Report: Chinese ‘Dark Fleet’ Boats Fishing in North Korean Waters Despite Sanctions Ban

Workers unload fish from the boat before transporting to a fish market on May 18, 2016 in Pingtung, Taiwan. Taiwan, often an overlooked player in the control over the South China Sea, continues assert its claim to sovereignty over Itu Aba, also known as Taiping Island in Taiwan, as well …
Billy H.C. Kwok/Getty Images

Chinese “dark fleets” have been fishing in North Korean waters in violation of United Nations sanctions, earning the Hermit Kingdom millions of dollars in illicit fees, maritime experts warned this week.

In several reports, including one published in the Science Advances journal on Wednesday, over a dozen researchers from various maritime and fisheries groups used a system of artificial intelligence to track so-called “dark fleets,” a term for boats that can avoid public monitoring systems.

Global Fishing Watch said in a statement these fleets are suspected of repeatedly fishing in North Korean waters from 2017 to 2019, catching nearly half a billion dollars worth of fish, around as much as the total catch by South Korean and Japanese fishermen combined.

“Hundreds of large, industrial vessels originating from China likely violated United Nations (U.N.) sanctions and caught almost half a billion dollars worth of Pacific flying squid,” the group said in a statement. Although North Korea would not directly receive that money, it would take a sizeable chunk through the selling of fishing rights, providing the regime with an additional estimated $120 million in 2018 alone.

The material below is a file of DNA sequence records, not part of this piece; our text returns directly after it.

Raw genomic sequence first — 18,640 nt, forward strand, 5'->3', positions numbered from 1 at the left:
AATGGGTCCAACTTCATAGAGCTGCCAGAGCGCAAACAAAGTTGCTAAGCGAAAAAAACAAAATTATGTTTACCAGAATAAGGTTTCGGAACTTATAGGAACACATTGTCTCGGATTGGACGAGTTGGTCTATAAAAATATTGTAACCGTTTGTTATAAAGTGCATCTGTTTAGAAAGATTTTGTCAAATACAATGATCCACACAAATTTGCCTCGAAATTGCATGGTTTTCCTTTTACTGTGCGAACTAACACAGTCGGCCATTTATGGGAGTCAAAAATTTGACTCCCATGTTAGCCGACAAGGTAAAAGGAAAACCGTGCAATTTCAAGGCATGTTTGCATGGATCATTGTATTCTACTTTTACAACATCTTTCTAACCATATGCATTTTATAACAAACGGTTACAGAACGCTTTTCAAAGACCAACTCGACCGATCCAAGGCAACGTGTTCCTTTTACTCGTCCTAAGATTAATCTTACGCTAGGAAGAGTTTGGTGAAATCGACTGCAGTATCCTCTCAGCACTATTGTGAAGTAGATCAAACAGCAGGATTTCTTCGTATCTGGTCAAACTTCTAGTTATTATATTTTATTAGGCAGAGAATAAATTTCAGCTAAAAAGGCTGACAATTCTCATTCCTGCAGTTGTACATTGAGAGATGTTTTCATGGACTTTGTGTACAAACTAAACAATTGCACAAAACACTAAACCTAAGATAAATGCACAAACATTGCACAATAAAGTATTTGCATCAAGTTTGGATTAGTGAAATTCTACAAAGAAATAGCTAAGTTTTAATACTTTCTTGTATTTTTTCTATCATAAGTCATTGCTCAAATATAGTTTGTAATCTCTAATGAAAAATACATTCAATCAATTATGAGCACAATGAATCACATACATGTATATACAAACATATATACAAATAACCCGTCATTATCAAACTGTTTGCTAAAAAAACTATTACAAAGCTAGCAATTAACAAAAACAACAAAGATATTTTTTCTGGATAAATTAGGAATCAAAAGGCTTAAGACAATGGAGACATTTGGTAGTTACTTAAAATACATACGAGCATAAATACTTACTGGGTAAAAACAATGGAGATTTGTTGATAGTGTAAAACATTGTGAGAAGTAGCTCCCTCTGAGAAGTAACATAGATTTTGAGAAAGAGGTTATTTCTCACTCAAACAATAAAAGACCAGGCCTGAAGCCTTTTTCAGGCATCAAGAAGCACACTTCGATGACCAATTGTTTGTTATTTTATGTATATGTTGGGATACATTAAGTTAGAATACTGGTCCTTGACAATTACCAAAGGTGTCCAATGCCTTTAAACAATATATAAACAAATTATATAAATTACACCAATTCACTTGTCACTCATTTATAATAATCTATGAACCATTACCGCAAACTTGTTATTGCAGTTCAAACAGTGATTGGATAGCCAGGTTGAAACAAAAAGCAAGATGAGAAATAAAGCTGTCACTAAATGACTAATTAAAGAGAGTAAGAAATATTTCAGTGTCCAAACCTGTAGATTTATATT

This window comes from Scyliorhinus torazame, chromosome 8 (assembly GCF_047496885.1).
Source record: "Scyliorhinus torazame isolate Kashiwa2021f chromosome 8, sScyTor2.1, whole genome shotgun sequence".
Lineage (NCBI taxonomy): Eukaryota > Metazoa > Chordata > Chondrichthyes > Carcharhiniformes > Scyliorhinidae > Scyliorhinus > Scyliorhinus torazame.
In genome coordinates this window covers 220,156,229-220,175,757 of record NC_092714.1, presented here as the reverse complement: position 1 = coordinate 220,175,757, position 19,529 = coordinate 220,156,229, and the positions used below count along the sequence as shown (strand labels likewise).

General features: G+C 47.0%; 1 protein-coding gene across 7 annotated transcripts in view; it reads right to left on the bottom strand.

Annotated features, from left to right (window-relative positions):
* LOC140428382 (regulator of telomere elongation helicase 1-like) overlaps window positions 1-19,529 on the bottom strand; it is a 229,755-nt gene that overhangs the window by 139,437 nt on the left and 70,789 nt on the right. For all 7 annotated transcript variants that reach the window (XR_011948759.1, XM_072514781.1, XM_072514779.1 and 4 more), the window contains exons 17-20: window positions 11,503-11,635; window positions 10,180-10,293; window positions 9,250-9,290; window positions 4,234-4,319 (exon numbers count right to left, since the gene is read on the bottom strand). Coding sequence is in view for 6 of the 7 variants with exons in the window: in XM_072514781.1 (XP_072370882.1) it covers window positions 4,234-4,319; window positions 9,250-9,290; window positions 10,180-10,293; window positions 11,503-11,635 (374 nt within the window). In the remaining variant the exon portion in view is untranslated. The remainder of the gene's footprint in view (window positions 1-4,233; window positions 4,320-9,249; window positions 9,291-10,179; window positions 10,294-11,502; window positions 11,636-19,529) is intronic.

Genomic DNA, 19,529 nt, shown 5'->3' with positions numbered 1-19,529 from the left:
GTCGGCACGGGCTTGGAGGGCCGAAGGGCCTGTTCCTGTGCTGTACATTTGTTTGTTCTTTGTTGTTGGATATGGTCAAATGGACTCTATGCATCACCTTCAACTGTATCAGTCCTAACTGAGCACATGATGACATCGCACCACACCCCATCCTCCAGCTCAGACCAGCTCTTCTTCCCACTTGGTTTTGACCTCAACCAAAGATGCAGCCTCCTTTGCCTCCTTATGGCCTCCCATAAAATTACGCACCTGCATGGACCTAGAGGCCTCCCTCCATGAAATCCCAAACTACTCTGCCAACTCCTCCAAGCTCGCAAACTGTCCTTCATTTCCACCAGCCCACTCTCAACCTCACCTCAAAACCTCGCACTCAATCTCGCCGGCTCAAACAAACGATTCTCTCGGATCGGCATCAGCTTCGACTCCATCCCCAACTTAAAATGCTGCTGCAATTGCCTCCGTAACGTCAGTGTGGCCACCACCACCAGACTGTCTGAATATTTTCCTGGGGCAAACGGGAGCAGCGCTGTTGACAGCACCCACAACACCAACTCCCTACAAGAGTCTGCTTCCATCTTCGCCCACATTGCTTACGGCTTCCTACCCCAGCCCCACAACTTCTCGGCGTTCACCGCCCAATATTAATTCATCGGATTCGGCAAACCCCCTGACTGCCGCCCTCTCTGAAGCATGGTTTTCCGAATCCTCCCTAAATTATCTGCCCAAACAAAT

According to researchers, at least 900 such ships were observed in 2017 and over 700 were tracked in 2018 and 2019 respectively. China has denied accusations that the boats are sailing out on their orders, claiming that sophisticated evasion tactics used by ships made it very hard to catch those involved in illegal fishing.

The presence of large Chinese vessels has pushed North Korean fishermen out of the country’s territorial waters, forcing them to travel further afield in order to make significant catches. This has led to many ships crossing into Russian waters, leading to legal clashes with Russian authorities.

The report warned that North Korean fishermen risked “starvation and death” in embarking on such voyages, pointing out that their wooden vessels were “severely under-equipped for the long-distance travel.”

Last year, reports also asserted that Japanese authorities had expelled 300 North Korean boats attempting to poach squid from within their territorial waters. Eventually, coast guard officials deployed patrol boats armed with water cannons after many ignored their warnings.

China, which remains North Korea’s closest ally, has long shown a blatant disregard for international sanctions against Kim Jong-un’s Stalinist dictatorship. Chinese ships have also regularly been caught shipping coal from North Korea, providing another source of income for Pyongyang.

Both China and Russia have also repeatedly lobbied the U.N. Security Council to lift sanctions against the regime, imposed in response to the country’s nuclear weapons program. The measures represent the strictest sanctions imposed on a government multilaterally in the history of the Security Council and are understood to have further crippled the North Korean economy.

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